Junior Bonner (1972) Sam Peckinpah


Junior Bonner (1972)
Directed by Sam Peckinpah
Produced by Joe Wizan
Written by Jeb Rosebrook
Cinematography by Lucien Ballard
DVD – interlibrary loan (1:40)

“If this world’s all about winners, what’s for the losers?”

For someone like me who’s just beginning to explore the films of Sam Peckinpah, Junior Bonner is something of a head-scratcher. In the director’s filmography, it falls between Straw Dogs (1971) and The Getaway (1972), films that contain ruthless characters as well as ruthless violence. It almost seems that with Junior Bonner Peckinpah was taking a nap.

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The Proposition (2005) John Hillcoat


The Proposition (2005)
Directed by John Hillcoat
Produced by Chris Brown, Chiara Menage, Jackie O’Sullivan, Cat Villiers
Written by Nick Cave
Cinematography by Benoît Delhomme
DVD (1:44)

“He’s right, Samuel. A misanthrope is one who hates humanity.”

“Is that what we are? Misanthropes?”

“Good Lord, no. We’re a family.”


The Proposition is a brutal film about a brutal period of history in a brutal place and one man’s efforts to bring civilization to it. In the Australian outback in the 1880s, law enforcement Captain Morris Stanley (Ray Winstone) captures Charlie (Guy Pearce) and Mikey Burns (Richard Wilson), two of three brothers who are the nucleus of a notorious, ruthless gang who raped and murdered members of a local family, seemingly just for the hell of it. Although he’s captured two of the Burns brothers, it’s the gang’s leader Arthur Burns (Danny Huston) that Capt. Stanley really wants. Stanley decides to make a deal with Charlie: if he’ll kill his brother Arthur, Stanley promises to release both Charlie and Mikey.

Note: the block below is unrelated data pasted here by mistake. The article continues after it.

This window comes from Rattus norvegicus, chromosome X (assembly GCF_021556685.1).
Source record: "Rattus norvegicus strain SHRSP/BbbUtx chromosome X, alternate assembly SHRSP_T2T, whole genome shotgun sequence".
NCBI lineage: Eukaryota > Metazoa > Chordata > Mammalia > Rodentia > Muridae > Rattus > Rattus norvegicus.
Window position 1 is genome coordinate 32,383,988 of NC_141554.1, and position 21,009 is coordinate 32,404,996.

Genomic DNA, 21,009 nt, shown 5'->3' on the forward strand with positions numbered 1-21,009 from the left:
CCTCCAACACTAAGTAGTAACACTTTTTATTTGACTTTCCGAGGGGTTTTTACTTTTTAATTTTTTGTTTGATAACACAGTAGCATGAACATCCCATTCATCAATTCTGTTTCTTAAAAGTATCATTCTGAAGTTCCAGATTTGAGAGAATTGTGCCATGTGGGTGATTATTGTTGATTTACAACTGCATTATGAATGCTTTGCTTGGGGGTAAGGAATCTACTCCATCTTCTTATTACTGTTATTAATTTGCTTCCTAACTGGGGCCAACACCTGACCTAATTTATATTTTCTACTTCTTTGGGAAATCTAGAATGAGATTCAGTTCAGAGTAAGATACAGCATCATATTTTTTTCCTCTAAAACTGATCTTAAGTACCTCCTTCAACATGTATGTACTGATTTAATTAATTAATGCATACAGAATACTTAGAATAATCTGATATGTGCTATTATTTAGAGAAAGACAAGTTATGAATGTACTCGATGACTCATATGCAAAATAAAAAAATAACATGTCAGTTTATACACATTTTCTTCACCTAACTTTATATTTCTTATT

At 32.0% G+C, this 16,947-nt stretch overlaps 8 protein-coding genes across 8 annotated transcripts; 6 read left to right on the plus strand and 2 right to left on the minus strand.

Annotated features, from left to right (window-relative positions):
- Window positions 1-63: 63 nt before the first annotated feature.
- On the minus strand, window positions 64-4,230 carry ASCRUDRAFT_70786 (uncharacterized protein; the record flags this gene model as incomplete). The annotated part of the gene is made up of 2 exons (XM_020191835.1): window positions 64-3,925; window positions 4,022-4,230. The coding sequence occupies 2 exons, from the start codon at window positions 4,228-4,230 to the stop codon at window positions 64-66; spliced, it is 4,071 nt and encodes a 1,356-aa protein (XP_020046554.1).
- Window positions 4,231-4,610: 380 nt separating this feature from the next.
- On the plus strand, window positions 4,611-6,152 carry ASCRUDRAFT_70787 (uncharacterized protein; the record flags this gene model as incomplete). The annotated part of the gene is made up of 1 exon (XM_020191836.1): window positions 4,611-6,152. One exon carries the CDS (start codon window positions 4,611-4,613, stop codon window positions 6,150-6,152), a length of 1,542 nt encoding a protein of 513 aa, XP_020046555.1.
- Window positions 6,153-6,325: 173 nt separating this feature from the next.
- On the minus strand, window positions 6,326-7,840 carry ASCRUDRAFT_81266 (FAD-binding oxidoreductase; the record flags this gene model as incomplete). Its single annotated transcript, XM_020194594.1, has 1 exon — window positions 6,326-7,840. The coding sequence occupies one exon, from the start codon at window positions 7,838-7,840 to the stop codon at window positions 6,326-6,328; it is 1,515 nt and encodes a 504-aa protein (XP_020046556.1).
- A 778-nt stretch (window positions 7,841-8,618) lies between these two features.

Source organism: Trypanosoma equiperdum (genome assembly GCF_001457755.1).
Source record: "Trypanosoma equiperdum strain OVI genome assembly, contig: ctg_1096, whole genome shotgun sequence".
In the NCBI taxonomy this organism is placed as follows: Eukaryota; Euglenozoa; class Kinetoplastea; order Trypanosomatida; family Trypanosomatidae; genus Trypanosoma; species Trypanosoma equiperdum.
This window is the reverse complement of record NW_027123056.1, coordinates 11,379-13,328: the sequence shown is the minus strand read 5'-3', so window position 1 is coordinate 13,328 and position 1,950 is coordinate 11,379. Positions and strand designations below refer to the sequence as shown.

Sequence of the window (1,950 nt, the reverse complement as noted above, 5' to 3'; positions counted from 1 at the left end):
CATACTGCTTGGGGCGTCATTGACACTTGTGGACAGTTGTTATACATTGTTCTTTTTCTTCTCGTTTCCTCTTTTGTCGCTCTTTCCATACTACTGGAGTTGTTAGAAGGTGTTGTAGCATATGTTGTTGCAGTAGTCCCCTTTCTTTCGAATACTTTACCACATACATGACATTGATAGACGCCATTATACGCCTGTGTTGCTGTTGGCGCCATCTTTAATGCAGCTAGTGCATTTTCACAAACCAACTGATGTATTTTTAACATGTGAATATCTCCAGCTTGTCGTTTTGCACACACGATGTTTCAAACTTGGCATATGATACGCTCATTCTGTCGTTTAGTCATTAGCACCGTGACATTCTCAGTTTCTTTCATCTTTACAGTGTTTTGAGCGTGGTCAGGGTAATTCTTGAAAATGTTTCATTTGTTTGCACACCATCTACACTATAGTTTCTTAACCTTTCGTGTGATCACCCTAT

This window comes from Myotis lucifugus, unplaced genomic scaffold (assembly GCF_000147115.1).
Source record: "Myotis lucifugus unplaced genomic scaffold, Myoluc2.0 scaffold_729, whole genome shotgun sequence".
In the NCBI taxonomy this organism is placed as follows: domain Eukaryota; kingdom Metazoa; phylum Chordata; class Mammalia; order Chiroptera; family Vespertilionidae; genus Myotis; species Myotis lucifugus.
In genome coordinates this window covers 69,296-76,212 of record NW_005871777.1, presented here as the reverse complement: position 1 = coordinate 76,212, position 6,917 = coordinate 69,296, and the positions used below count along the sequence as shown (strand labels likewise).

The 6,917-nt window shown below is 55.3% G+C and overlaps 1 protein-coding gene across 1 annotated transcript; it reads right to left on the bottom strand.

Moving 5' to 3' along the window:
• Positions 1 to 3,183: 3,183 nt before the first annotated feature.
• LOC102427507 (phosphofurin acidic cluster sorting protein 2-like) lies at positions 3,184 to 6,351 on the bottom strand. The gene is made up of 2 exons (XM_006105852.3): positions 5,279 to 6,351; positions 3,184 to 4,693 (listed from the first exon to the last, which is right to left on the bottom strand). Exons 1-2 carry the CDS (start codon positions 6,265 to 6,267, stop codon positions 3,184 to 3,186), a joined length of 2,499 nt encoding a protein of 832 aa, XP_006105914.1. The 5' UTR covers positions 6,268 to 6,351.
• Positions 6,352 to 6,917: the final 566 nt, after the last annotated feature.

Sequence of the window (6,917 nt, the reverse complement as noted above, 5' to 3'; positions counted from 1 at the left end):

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Bone Tomahawk (2015) S. Craig Zahler


Bone Tomahawk (2015)
Directed and written by S. Craig Zahler
Produced by Iain Abrahams, Jonathan Feuer, and twelve more
Cinematography by Benji Bakshi
Editing by Greg D’Auria, Fred Raskin
Music by Jeff Herriott, S. Craig Zahler
Costumes by Chantal Filson
Caliber Media Company
(Amazon streaming; 2:13)

In discussing Johnny Guitar a few weeks ago, I mentioned that when the film was released in 1954, Westerns were already in a steady decline. At one time, Westerns reigned supreme in American movie theaters (and later on television). In 1952, 80 Western movies were produced in America. In 1953 that number slipped to 72 and in 1954 plunged to 52. We’ve seen Westerns make small comebacks over the decades since then, but – the Coen brothers and Quentin Tarantino notwithstanding – Westerns are pretty rare. If my research is accurate, only 12 Westerns were released in the U.S. in 2015. One of those is Bone Tomahawk, a Western far too many people haven’t seen, but should.

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The Quiet Gun (1957) William F. Claxton


The Quiet Gun (1957)
Directed by William F. Claxton
Produced by Earle Lyon
Based on the novel Law Man by Lauran Paine
Adapted by Eric Norden, Earle Lyon
Screenplay by Eric Norden
Cinematography by John Mescall
Olive Films (library DVD)

There was a time when westerns were so popular and such a huge part of the American consciousness that it seems inevitable that some would become cinematic relics buried in a trunk somewhere deep in the deserts of the Southwest. That’s almost what happened to The Quiet Gun (aka Fury at Rock River). I couldn’t find the film in any of my movie review books (which go back quite a few decades) or even on Rotten Tomatoes. The Quiet Gun might’ve remained buried in the graveyard of forgotten westerns had it not been for Olive Films.

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